Friday, September 1, 1989/The Jewish Floridian of Greater Fort Lauderdale Page 7
....... ..... iirrnu___
----------gar/Bat Mitzvahs
i m m m m !
Jason Scott Lewis
Jason Scott Lewis, son of
Barbara and Ira Lewis of Sun-
rise, was called to the Torah on
the occasion of his Bar Mitzvah
on August 26 at Temple Kol
Ami of Plantation.
His maternal grandparents
are Sylvia and Moe Kamen
from Sunrise and paternal
grandmother is Frances Lewis
from Pembroke Pines.
Jason Lewis is a student of
Bair Middle School and his
hobbies are colleting boats and
baseball cards, and various
sports. The special awards
received are principals honor
roll and got a first place in the
Science Fair.
Attending the celebration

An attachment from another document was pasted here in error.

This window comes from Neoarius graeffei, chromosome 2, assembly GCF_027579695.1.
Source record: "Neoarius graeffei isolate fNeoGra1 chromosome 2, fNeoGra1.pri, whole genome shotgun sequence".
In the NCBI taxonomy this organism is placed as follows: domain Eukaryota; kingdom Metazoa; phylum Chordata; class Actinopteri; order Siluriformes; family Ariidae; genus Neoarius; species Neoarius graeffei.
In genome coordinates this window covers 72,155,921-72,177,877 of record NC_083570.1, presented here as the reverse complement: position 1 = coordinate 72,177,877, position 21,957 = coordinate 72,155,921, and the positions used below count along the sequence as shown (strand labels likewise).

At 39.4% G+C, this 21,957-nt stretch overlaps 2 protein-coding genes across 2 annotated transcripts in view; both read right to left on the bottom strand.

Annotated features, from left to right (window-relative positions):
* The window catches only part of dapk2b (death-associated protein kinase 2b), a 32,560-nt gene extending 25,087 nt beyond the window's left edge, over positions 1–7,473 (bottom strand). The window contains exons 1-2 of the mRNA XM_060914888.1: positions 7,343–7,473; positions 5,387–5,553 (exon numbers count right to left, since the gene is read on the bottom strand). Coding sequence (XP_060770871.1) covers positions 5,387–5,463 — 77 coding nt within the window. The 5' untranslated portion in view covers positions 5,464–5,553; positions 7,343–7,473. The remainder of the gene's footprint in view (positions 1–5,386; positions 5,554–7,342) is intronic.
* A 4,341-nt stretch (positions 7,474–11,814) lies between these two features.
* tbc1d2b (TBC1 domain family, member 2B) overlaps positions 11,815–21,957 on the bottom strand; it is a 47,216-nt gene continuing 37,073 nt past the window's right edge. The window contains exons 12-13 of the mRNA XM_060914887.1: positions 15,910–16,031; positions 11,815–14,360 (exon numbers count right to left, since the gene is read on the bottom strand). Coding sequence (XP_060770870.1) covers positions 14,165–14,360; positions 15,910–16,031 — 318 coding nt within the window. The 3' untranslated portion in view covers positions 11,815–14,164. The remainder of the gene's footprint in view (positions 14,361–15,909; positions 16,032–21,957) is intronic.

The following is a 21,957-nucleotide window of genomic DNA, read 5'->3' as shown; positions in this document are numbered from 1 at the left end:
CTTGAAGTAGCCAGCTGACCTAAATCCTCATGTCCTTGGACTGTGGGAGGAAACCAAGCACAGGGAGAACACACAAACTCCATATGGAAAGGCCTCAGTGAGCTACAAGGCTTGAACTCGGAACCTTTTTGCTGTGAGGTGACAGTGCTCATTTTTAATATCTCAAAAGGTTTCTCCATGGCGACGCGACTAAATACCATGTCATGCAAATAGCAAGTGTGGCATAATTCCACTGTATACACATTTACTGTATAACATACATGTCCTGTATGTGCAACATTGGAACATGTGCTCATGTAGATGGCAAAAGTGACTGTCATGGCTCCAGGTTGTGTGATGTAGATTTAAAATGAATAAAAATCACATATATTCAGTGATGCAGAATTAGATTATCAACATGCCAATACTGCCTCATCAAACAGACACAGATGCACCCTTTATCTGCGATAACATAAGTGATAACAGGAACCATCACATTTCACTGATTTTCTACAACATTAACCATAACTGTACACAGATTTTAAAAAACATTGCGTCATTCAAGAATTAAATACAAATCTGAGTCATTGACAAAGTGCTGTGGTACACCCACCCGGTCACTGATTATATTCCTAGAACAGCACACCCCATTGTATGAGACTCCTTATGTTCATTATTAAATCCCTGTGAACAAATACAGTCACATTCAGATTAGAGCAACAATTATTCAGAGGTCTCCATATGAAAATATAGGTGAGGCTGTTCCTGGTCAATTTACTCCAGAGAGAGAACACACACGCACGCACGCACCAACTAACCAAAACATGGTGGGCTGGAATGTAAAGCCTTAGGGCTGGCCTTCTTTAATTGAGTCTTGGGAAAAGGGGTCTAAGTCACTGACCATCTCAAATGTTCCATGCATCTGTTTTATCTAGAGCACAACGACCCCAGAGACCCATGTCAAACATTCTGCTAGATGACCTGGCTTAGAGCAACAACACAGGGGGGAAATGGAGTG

will be his sister Helaine and
Mended Hearts'
The Mended Hearts, a sup-
port group for all post-surgery
patients, will meet on Sunday,
Sept. 10, at 2 p.m.. at the
Florida Medical Center Audi-
torium, 5000 W. Oakland Park
Blvd., Fort Lauderdale.
All family, members and
friends are invited. Refresh-
ments will be served. No
admission charge.
Toby and Joey Young, sons
of Chene Young of Sunrise,
were called to the Torah on the
occasion of their Bar Mitzvah
on August 25 at Temple Kol
Ami of Plantation.
Ethel and Alviri Weinberger
from Alexandria, Virginia, are
their maternal godparents.
Toby's hobbies are baseball,
soccer and skateboarding, and
Joey's are basketball, video
games and wrestling.
Jennifer Lynne Vazquez,
daughter of Raymond and Lois
Vazquez of Coral Springs, was
called to the Torah on the
occasion of her Bat Mitzvah on
August 26 at Temple Kol Ami